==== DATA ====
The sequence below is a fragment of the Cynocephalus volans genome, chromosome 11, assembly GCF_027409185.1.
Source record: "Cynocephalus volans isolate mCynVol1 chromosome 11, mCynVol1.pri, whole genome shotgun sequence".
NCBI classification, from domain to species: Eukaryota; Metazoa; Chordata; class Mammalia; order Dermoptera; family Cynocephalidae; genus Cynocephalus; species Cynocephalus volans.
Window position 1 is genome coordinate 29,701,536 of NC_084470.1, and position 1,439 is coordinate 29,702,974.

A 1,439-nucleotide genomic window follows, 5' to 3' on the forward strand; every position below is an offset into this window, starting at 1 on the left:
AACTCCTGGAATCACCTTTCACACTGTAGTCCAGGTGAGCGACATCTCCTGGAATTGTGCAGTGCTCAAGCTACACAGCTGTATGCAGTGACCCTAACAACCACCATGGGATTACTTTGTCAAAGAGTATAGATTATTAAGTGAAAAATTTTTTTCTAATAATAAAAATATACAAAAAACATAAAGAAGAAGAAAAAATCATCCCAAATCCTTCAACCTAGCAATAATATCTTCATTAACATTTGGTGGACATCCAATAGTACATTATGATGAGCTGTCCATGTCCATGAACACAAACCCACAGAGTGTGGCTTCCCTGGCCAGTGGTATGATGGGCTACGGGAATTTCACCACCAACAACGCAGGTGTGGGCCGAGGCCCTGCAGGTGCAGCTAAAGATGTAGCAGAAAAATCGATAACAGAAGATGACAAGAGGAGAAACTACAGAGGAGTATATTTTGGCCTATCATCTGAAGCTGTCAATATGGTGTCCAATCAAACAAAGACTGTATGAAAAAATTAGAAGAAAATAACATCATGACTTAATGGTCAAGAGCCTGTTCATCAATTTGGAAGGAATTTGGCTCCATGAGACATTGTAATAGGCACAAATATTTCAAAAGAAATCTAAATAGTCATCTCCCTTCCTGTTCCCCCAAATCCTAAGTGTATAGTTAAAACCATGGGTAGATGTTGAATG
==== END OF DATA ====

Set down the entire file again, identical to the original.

The sequence below is a fragment of the Cynocephalus volans genome, chromosome 11, assembly GCF_027409185.1.
Source record: "Cynocephalus volans isolate mCynVol1 chromosome 11, mCynVol1.pri, whole genome shotgun sequence".
NCBI classification, from domain to species: Eukaryota; Metazoa; Chordata; class Mammalia; order Dermoptera; family Cynocephalidae; genus Cynocephalus; species Cynocephalus volans.
Window position 1 is genome coordinate 29,701,536 of NC_084470.1, and position 1,439 is coordinate 29,702,974.

A 1,439-nucleotide genomic window follows, 5' to 3' on the forward strand; every position below is an offset into this window, starting at 1 on the left:
AACTCCTGGAATCACCTTTCACACTGTAGTCCAGGTGAGCGACATCTCCTGGAATTGTGCAGTGCTCAAGCTACACAGCTGTATGCAGTGACCCTAACAACCACCATGGGATTACTTTGTCAAAGAGTATAGATTATTAAGTGAAAAATTTTTTTCTAATAATAAAAATATACAAAAAACATAAAGAAGAAGAAAAAATCATCCCAAATCCTTCAACCTAGCAATAATATCTTCATTAACATTTGGTGGACATCCAATAGTACATTATGATGAGCTGTCCATGTCCATGAACACAAACCCACAGAGTGTGGCTTCCCTGGCCAGTGGTATGATGGGCTACGGGAATTTCACCACCAACAACGCAGGTGTGGGCCGAGGCCCTGCAGGTGCAGCTAAAGATGTAGCAGAAAAATCGATAACAGAAGATGACAAGAGGAGAAACTACAGAGGAGTATATTTTGGCCTATCATCTGAAGCTGTCAATATGGTGTCCAATCAAACAAAGACTGTATGAAAAAATTAGAAGAAAATAACATCATGACTTAATGGTCAAGAGCCTGTTCATCAATTTGGAAGGAATTTGGCTCCATGAGACATTGTAATAGGCACAAATATTTCAAAAGAAATCTAAATAGTCATCTCCCTTCCTGTTCCCCCAAATCCTAAGTGTATAGTTAAAACCATGGGTAGATGTTGAATG